Remembering specific features of emotional events across time: The role of REM sleep and prefrontal theta oscillations

Remembering specific features of emotional events across time: The role of REM sleep and... When an episode of emotional significance is encountered, it often results in the formation of a highly resistant memory representation that is easily retrieved for many succeeding years. Recent research shows that beyond generic consolidation processes, rapid eye movement (REM) sleep importantly contributes to this effect. However, the boundary conditions of consolidation processes during REM sleep, specifically whether these extend to source memory, have not been examined extensively. The current study tested the effects of putative consolidation processes emerging during REM sleep and slow wave sleep (SWS) on item and source memory of negative and neutral images, respectively. Results demonstrate superior emotional relative to neutral item memory retention after both late night REM sleep and early night SWS. Emotional source memory, on the other hand, exhibited an attenuated decline following late night REM sleep, whereas neutral source memory was selectively preserved across early night SWS. This pattern of results suggests a selective preservation of emotional source memory during REM sleep that is functionally dissociable from SWS-dependent reprocessing of neutral source memory. This was further substantiated by a neurophysiological dissociation: Postsleep emotional source memory was selectively correlated with frontal theta lateralization (REM sleep), whereas postsleep neutral item memory was correlated with SWS spindle power. As such, the present results contribute to a more comprehensive characterization of sleep-related consolidation mechanisms underlying emotional and neutral memory retention. Subsidiary analysis of emotional reactivity to previously encoded material revealed an enhancing rather than attenuating effect of late night REM sleep on emotional responses. http://www.deepdyve.com/assets/images/DeepDyve-Logo-lg.png Cognitive, Affective, & Behaviorial Neuroscience Springer Journals

Remembering specific features of emotional events across time: The role of REM sleep and prefrontal theta oscillations

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Publisher
Springer Journals
Copyright
Copyright © 2017 by Psychonomic Society, Inc.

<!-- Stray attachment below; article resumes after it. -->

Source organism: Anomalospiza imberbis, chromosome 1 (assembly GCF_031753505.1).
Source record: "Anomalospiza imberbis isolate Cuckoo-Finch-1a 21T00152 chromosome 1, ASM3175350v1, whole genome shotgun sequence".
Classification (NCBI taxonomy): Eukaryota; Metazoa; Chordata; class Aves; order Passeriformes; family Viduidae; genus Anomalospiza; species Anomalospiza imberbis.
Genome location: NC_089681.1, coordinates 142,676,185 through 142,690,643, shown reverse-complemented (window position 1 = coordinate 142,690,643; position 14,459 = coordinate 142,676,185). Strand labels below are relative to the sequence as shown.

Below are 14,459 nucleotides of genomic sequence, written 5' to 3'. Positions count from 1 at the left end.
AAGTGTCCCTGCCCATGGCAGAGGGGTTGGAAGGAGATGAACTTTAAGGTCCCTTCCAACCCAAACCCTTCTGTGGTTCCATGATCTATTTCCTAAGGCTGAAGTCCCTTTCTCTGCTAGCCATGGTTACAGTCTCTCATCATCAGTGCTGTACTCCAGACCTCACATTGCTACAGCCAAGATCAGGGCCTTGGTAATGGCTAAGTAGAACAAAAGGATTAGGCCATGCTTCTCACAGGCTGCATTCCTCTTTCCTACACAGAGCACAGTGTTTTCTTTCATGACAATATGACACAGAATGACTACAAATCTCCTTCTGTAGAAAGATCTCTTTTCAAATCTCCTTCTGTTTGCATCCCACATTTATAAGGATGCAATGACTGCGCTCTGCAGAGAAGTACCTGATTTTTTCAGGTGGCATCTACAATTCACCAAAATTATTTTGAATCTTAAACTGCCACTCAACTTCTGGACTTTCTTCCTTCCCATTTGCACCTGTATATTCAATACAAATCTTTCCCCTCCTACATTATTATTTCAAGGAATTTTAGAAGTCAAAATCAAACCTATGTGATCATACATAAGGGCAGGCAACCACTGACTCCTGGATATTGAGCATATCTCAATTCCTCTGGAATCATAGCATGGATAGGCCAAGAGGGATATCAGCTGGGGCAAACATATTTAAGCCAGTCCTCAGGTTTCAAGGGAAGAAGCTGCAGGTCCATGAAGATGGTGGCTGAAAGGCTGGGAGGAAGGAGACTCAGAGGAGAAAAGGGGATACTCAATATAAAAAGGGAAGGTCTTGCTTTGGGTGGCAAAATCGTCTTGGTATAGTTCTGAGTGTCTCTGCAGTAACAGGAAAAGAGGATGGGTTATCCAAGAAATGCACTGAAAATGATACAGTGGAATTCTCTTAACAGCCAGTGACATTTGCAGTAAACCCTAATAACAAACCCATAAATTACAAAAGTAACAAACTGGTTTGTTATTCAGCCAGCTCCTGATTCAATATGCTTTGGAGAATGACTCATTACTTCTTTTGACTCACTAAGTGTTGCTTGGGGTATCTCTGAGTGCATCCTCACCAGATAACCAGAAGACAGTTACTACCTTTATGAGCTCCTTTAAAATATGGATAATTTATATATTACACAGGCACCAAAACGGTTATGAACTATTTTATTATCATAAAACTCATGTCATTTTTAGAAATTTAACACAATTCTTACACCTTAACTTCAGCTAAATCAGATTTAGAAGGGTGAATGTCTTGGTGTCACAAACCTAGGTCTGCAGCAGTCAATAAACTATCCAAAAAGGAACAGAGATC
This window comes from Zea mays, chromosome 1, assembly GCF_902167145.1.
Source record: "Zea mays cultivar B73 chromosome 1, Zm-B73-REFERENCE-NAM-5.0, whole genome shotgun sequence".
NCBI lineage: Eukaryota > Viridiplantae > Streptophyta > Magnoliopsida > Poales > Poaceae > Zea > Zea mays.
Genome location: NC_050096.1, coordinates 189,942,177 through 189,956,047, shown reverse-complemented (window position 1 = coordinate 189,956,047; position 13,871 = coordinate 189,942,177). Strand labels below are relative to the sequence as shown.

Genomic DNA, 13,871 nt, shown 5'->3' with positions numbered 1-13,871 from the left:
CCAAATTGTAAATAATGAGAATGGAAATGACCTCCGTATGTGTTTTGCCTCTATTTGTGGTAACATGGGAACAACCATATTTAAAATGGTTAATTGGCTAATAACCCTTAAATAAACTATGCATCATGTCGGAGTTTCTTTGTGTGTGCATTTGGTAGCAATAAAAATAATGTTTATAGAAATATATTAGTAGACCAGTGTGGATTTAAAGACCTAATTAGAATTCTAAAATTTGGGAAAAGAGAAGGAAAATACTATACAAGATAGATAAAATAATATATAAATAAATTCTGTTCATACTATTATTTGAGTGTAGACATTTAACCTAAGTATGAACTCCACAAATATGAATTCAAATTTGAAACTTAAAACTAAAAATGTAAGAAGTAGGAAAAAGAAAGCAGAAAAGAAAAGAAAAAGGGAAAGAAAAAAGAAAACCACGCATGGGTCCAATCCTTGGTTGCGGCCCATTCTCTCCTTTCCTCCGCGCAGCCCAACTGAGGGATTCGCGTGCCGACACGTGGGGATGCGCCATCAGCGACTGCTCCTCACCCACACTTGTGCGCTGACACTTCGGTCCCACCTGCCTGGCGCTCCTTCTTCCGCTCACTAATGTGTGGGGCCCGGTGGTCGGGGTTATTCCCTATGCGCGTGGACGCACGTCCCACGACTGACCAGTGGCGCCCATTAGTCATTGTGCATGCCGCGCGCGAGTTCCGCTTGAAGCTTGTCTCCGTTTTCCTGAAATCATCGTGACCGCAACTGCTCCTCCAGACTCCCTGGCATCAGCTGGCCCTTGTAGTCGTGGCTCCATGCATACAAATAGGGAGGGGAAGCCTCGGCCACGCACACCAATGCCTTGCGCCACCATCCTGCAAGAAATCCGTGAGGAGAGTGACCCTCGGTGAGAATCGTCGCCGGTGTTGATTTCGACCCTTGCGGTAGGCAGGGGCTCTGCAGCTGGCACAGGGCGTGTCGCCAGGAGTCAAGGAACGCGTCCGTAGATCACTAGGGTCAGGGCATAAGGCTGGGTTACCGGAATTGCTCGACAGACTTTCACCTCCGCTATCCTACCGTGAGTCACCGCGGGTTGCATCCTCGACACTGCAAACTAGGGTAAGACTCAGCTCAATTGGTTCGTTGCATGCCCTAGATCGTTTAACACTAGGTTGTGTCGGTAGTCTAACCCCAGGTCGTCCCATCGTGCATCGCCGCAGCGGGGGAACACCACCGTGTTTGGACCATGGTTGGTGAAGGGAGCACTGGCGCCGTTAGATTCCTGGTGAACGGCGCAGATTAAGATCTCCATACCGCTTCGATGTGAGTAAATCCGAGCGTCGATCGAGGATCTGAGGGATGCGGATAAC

Subject
Psychology; Cognitive Psychology; Neurosciences
ISSN
1530-7026
eISSN
1531-135X
D.O.I.
10.3758/s13415-017-0542-8
Publisher site
See Article on Publisher Site

Abstract

When an episode of emotional significance is encountered, it often results in the formation of a highly resistant memory representation that is easily retrieved for many succeeding years. Recent research shows that beyond generic consolidation processes, rapid eye movement (REM) sleep importantly contributes to this effect. However, the boundary conditions of consolidation processes during REM sleep, specifically whether these extend to source memory, have not been examined extensively. The current study tested the effects of putative consolidation processes emerging during REM sleep and slow wave sleep (SWS) on item and source memory of negative and neutral images, respectively. Results demonstrate superior emotional relative to neutral item memory retention after both late night REM sleep and early night SWS. Emotional source memory, on the other hand, exhibited an attenuated decline following late night REM sleep, whereas neutral source memory was selectively preserved across early night SWS. This pattern of results suggests a selective preservation of emotional source memory during REM sleep that is functionally dissociable from SWS-dependent reprocessing of neutral source memory. This was further substantiated by a neurophysiological dissociation: Postsleep emotional source memory was selectively correlated with frontal theta lateralization (REM sleep), whereas postsleep neutral item memory was correlated with SWS spindle power. As such, the present results contribute to a more comprehensive characterization of sleep-related consolidation mechanisms underlying emotional and neutral memory retention. Subsidiary analysis of emotional reactivity to previously encoded material revealed an enhancing rather than attenuating effect of late night REM sleep on emotional responses.

Journal

Cognitive, Affective, & Behaviorial NeuroscienceSpringer Journals

Published: Oct 23, 2017

References

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